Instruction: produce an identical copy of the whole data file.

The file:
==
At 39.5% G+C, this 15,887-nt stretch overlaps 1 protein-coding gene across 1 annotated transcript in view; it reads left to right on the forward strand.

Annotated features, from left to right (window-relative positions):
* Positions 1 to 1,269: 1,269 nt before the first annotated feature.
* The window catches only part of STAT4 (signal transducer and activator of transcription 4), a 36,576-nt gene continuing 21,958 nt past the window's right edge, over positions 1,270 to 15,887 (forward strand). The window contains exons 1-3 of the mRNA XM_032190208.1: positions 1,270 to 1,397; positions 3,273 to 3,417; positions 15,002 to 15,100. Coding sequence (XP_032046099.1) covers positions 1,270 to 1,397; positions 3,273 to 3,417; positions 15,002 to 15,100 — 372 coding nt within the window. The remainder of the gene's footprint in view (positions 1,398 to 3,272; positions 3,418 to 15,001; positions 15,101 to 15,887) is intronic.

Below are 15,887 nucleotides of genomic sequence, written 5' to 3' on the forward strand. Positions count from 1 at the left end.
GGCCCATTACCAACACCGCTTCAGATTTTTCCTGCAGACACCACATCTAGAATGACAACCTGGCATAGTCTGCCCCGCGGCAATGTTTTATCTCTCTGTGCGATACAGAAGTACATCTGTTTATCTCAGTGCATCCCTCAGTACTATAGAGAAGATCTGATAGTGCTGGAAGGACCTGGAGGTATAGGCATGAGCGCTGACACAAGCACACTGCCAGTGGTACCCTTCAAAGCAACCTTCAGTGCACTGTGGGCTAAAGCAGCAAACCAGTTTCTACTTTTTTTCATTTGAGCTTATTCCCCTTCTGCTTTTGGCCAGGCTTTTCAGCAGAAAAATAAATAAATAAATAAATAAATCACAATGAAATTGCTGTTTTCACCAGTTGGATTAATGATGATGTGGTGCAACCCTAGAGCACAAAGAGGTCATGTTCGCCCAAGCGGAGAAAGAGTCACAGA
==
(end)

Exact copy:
At 39.5% G+C, this 15,887-nt stretch overlaps 1 protein-coding gene across 1 annotated transcript in view; it reads left to right on the forward strand.

Annotated features, from left to right (window-relative positions):
* Positions 1 to 1,269: 1,269 nt before the first annotated feature.
* The window catches only part of STAT4 (signal transducer and activator of transcription 4), a 36,576-nt gene continuing 21,958 nt past the window's right edge, over positions 1,270 to 15,887 (forward strand). The window contains exons 1-3 of the mRNA XM_032190208.1: positions 1,270 to 1,397; positions 3,273 to 3,417; positions 15,002 to 15,100. Coding sequence (XP_032046099.1) covers positions 1,270 to 1,397; positions 3,273 to 3,417; positions 15,002 to 15,100 — 372 coding nt within the window. The remainder of the gene's footprint in view (positions 1,398 to 3,272; positions 3,418 to 15,001; positions 15,101 to 15,887) is intronic.

Below are 15,887 nucleotides of genomic sequence, written 5' to 3' on the forward strand. Positions count from 1 at the left end.
GGCCCATTACCAACACCGCTTCAGATTTTTCCTGCAGACACCACATCTAGAATGACAACCTGGCATAGTCTGCCCCGCGGCAATGTTTTATCTCTCTGTGCGATACAGAAGTACATCTGTTTATCTCAGTGCATCCCTCAGTACTATAGAGAAGATCTGATAGTGCTGGAAGGACCTGGAGGTATAGGCATGAGCGCTGACACAAGCACACTGCCAGTGGTACCCTTCAAAGCAACCTTCAGTGCACTGTGGGCTAAAGCAGCAAACCAGTTTCTACTTTTTTTCATTTGAGCTTATTCCCCTTCTGCTTTTGGCCAGGCTTTTCAGCAGAAAAATAAATAAATAAATAAATAAATCACAATGAAATTGCTGTTTTCACCAGTTGGATTAATGATGATGTGGTGCAACCCTAGAGCACAAAGAGGTCATGTTCGCCCAAGCGGAGAAAGAGTCACAGA